I’ve been thinking about fear for a scary story. Thinking about what scares me and why, what scares people I know, and why. For instance, a sister and a friend are afraid of spiders. Personally, when I find a spider I put it outside. Why are spiders frightening? Is it the way they run so fast, the fact that they have so many legs? But why are those things scary? When people talk about spiders they use words like ‘scuttle’ and ‘dart’. I think it’s the unpredictability, the feeling of being not in control. Well, my sister says spiders have hairy legs but then so does her husband and he doesn’t scare her.

The same friend (I’ll let her identify herself in comments if she wishes) told me she’d be uncomfortable house sitting for us because she’d be afraid to go outside. I assume it’s the lack of any light, the surrounding woods, the wild animals. Those things that I rarely give consideration to. But this is the same friend who managed to walk a lonely road through the woods late at night with no flashlight, because she had no choice. So she has the courage to function in spite of fear. I still wonder though, what is at the root of that fear of the dark. The unknown? The unseen?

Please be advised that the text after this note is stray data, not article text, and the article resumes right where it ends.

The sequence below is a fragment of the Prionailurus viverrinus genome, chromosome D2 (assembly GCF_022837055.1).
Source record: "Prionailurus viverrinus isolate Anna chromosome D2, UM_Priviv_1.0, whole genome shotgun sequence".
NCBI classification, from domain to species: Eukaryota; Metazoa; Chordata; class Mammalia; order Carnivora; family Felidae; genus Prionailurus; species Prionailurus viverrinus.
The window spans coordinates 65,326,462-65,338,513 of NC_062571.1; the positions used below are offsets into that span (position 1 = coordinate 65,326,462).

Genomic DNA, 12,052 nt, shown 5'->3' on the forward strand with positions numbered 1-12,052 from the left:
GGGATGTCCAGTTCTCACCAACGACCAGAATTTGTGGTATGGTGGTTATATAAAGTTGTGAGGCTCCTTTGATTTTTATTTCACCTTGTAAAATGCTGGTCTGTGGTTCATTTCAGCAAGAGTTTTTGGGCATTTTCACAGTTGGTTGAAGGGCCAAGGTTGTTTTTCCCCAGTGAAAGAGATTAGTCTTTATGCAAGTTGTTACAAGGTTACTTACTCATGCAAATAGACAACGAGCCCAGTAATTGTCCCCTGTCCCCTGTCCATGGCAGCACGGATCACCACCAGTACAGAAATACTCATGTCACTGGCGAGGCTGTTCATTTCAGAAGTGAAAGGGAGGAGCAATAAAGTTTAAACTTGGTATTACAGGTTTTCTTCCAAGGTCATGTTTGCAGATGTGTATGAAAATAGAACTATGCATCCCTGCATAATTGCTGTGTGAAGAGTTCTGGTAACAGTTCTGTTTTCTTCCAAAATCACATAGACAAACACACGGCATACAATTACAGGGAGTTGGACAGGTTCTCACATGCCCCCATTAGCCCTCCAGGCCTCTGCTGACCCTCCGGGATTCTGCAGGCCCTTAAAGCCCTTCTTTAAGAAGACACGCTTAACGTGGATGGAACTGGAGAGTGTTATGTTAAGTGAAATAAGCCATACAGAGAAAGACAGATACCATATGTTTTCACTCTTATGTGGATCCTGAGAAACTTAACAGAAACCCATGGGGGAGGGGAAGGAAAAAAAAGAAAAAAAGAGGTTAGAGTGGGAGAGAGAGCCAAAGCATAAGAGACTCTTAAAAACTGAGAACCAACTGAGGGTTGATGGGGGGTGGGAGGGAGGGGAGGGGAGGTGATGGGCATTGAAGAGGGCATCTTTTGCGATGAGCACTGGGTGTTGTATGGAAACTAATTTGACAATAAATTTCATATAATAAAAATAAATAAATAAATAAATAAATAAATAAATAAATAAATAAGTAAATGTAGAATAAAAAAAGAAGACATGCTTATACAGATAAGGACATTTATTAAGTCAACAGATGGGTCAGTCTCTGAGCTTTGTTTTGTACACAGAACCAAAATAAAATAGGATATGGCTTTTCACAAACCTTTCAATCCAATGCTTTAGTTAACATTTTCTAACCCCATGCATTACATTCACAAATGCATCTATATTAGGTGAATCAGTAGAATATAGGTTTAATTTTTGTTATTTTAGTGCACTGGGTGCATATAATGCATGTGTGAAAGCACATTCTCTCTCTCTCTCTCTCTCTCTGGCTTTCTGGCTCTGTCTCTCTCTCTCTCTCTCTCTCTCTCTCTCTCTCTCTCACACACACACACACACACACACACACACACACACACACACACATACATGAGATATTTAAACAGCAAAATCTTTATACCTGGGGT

This same friend lives in the city and thinks nothing of standing at a bus stop late at night. Now that would scare me. Why? Strangers, noise, crowds. And what is the root of that? Unpredictability, lack of control.

Thinking more about this I realize we also fool ourselves into thinking we are safe. Like the following scenario, which happened to me.

You’re in a tent on a camping trip with your husband and small child. It’s late in the season, few campers, cold at night. Your food is stored in iron ‘bear boxes’ with padlocks to keep the bears out of your food. It’s late, pitch black. You’re cozy in the tent, snug in your sleeping bag, safe. Until you hear the clanging of something banging on the bear box. And hear loud snuffling. And see the wall of the tent bulge inward. At that moment you realize that the safe ‘home’ is simply canvas material, easily ripped. And your snug sleeping bag is simply a trap you cannot get out of fast enough. Finally, you realize that by locking all your food in a bear box, the hungry bear must look elsewhere. And now you’re terrified.

In our case all worked out well, of course. But what was terrifying? Again, at the very root, vulnerability, lack of control. And for me, the sudden terror that I might not be able to keep my child safe. Which could be interpreted yet again as lack of control.

So in this story I’m working on, it doesn’t seem to matter what the character is afraid of so much as why they are afraid. If I figure out the why, then maybe the reader will feel that same fear.

So what are you afraid of, and have you ever wondered why?

The photo below is a bronze maple leaf that hangs in a yew tree. My son says it’s creepy because the eyes ‘follow’ him when he walks by. A fear of something inanimate acting like something animate? Who knows.

And okay, I added a spider for my friend. Couldn’t resist.

Do the eyes follow you?

Do the eyes follow you?

Peppermint - looking spider on a peony.

Peppermint – looking spider on a peony.